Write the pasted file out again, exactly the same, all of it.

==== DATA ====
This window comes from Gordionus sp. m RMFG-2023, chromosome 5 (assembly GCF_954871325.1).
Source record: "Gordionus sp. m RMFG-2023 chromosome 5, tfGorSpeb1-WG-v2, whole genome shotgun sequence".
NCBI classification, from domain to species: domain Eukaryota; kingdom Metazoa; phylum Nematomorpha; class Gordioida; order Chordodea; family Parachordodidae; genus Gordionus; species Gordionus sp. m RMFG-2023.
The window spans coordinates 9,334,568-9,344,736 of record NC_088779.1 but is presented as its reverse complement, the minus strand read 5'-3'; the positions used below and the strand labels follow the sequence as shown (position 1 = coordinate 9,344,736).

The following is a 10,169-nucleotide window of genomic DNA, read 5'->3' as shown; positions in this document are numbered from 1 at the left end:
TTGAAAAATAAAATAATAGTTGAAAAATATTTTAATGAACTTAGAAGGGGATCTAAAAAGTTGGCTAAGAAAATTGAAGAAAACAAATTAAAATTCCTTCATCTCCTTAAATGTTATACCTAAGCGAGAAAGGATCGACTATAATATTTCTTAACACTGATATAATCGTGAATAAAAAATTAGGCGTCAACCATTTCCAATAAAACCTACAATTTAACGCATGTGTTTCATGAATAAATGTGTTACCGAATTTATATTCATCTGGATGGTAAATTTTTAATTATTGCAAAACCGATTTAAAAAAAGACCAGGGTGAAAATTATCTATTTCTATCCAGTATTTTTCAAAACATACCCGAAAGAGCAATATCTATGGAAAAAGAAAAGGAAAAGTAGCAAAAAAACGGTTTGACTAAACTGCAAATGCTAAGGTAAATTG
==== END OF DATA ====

This window comes from Gordionus sp. m RMFG-2023, chromosome 5 (assembly GCF_954871325.1).
Source record: "Gordionus sp. m RMFG-2023 chromosome 5, tfGorSpeb1-WG-v2, whole genome shotgun sequence".
NCBI classification, from domain to species: domain Eukaryota; kingdom Metazoa; phylum Nematomorpha; class Gordioida; order Chordodea; family Parachordodidae; genus Gordionus; species Gordionus sp. m RMFG-2023.
The window spans coordinates 9,334,568-9,344,736 of record NC_088779.1 but is presented as its reverse complement, the minus strand read 5'-3'; the positions used below and the strand labels follow the sequence as shown (position 1 = coordinate 9,344,736).

The following is a 10,169-nucleotide window of genomic DNA, read 5'->3' as shown; positions in this document are numbered from 1 at the left end:
TTGAAAAATAAAATAATAGTTGAAAAATATTTTAATGAACTTAGAAGGGGATCTAAAAAGTTGGCTAAGAAAATTGAAGAAAACAAATTAAAATTCCTTCATCTCCTTAAATGTTATACCTAAGCGAGAAAGGATCGACTATAATATTTCTTAACACTGATATAATCGTGAATAAAAAATTAGGCGTCAACCATTTCCAATAAAACCTACAATTTAACGCATGTGTTTCATGAATAAATGTGTTACCGAATTTATATTCATCTGGATGGTAAATTTTTAATTATTGCAAAACCGATTTAAAAAAAGACCAGGGTGAAAATTATCTATTTCTATCCAGTATTTTTCAAAACATACCCGAAAGAGCAATATCTATGGAAAAAGAAAAGGAAAAGTAGCAAAAAAACGGTTTGACTAAACTGCAAATGCTAAGGTAAATTG